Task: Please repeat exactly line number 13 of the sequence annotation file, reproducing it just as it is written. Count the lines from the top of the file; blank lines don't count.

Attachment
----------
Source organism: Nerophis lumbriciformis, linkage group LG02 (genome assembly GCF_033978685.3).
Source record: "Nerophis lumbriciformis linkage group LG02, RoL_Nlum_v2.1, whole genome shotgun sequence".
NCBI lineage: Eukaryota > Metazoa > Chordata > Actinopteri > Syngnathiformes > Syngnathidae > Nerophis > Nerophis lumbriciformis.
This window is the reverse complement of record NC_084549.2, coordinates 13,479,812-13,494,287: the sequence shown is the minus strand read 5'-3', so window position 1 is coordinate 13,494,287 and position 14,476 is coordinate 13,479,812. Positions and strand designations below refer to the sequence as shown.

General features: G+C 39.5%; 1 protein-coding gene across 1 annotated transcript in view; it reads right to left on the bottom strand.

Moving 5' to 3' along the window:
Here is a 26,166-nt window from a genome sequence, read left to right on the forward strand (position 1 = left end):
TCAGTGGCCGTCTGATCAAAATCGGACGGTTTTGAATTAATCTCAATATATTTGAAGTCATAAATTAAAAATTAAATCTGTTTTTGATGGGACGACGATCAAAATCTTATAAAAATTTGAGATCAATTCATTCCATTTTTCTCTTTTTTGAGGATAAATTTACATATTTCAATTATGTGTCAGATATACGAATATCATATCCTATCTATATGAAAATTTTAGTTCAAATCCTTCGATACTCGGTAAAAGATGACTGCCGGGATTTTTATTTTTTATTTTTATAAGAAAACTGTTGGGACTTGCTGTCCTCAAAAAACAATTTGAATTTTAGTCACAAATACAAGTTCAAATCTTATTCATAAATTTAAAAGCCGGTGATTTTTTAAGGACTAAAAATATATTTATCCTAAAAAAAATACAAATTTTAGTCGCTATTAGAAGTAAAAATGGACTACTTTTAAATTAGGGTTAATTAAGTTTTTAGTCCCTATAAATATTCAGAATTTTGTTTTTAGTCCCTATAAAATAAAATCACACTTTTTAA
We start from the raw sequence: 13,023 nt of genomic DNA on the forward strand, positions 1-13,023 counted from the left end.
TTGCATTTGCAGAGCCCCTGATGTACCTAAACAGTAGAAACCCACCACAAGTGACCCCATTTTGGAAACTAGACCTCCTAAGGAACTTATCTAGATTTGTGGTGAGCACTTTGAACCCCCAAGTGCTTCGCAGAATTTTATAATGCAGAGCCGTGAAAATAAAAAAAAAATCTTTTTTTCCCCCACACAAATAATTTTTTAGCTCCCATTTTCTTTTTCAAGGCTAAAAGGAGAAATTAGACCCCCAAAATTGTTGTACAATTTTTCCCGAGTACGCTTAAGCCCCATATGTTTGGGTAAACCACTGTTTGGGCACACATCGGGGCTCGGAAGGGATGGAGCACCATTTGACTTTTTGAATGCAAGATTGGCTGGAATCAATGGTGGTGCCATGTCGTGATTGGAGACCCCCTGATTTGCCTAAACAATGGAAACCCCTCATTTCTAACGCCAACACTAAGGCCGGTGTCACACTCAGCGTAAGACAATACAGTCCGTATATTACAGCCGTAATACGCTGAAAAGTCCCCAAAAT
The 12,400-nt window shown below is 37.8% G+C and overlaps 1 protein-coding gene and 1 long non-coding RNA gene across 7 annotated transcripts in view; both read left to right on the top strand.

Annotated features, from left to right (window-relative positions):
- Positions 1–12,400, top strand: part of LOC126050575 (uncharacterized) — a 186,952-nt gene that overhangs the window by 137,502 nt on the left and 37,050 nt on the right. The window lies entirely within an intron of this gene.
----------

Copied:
- Positions 1–12,400, top strand: part of LOC126050575 (uncharacterized) — a 186,952-nt gene that overhangs the window by 137,502 nt on the left and 37,050 nt on the right. The window lies entirely within an intron of this gene.